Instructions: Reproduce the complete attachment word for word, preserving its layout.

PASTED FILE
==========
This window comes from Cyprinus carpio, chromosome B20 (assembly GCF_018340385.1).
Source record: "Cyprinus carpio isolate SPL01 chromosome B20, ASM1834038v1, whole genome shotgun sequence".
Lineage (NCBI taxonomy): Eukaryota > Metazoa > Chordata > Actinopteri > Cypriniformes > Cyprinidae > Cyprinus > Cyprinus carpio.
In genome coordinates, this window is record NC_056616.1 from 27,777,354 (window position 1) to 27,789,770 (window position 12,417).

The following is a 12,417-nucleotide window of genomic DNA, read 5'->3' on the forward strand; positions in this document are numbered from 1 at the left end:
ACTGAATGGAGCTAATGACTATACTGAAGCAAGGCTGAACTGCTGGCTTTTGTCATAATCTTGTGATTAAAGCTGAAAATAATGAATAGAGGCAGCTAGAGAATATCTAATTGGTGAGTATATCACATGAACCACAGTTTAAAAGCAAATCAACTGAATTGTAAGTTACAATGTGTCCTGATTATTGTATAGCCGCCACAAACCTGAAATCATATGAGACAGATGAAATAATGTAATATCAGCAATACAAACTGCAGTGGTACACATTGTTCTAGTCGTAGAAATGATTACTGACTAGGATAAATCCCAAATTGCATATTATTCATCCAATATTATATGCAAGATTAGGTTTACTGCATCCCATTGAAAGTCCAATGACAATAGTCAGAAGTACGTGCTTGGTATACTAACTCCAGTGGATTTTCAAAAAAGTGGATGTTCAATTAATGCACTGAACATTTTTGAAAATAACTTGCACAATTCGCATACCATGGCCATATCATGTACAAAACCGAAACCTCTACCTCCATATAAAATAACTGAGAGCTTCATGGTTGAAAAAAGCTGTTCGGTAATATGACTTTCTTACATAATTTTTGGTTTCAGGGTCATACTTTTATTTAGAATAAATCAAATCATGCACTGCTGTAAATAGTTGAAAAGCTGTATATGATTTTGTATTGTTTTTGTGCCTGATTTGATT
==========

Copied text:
This window comes from Cyprinus carpio, chromosome B20 (assembly GCF_018340385.1).
Source record: "Cyprinus carpio isolate SPL01 chromosome B20, ASM1834038v1, whole genome shotgun sequence".
Lineage (NCBI taxonomy): Eukaryota > Metazoa > Chordata > Actinopteri > Cypriniformes > Cyprinidae > Cyprinus > Cyprinus carpio.
In genome coordinates, this window is record NC_056616.1 from 27,777,354 (window position 1) to 27,789,770 (window position 12,417).

The following is a 12,417-nucleotide window of genomic DNA, read 5'->3' on the forward strand; positions in this document are numbered from 1 at the left end:
ACTGAATGGAGCTAATGACTATACTGAAGCAAGGCTGAACTGCTGGCTTTTGTCATAATCTTGTGATTAAAGCTGAAAATAATGAATAGAGGCAGCTAGAGAATATCTAATTGGTGAGTATATCACATGAACCACAGTTTAAAAGCAAATCAACTGAATTGTAAGTTACAATGTGTCCTGATTATTGTATAGCCGCCACAAACCTGAAATCATATGAGACAGATGAAATAATGTAATATCAGCAATACAAACTGCAGTGGTACACATTGTTCTAGTCGTAGAAATGATTACTGACTAGGATAAATCCCAAATTGCATATTATTCATCCAATATTATATGCAAGATTAGGTTTACTGCATCCCATTGAAAGTCCAATGACAATAGTCAGAAGTACGTGCTTGGTATACTAACTCCAGTGGATTTTCAAAAAAGTGGATGTTCAATTAATGCACTGAACATTTTTGAAAATAACTTGCACAATTCGCATACCATGGCCATATCATGTACAAAACCGAAACCTCTACCTCCATATAAAATAACTGAGAGCTTCATGGTTGAAAAAAGCTGTTCGGTAATATGACTTTCTTACATAATTTTTGGTTTCAGGGTCATACTTTTATTTAGAATAAATCAAATCATGCACTGCTGTAAATAGTTGAAAAGCTGTATATGATTTTGTATTGTTTTTGTGCCTGATTTGATT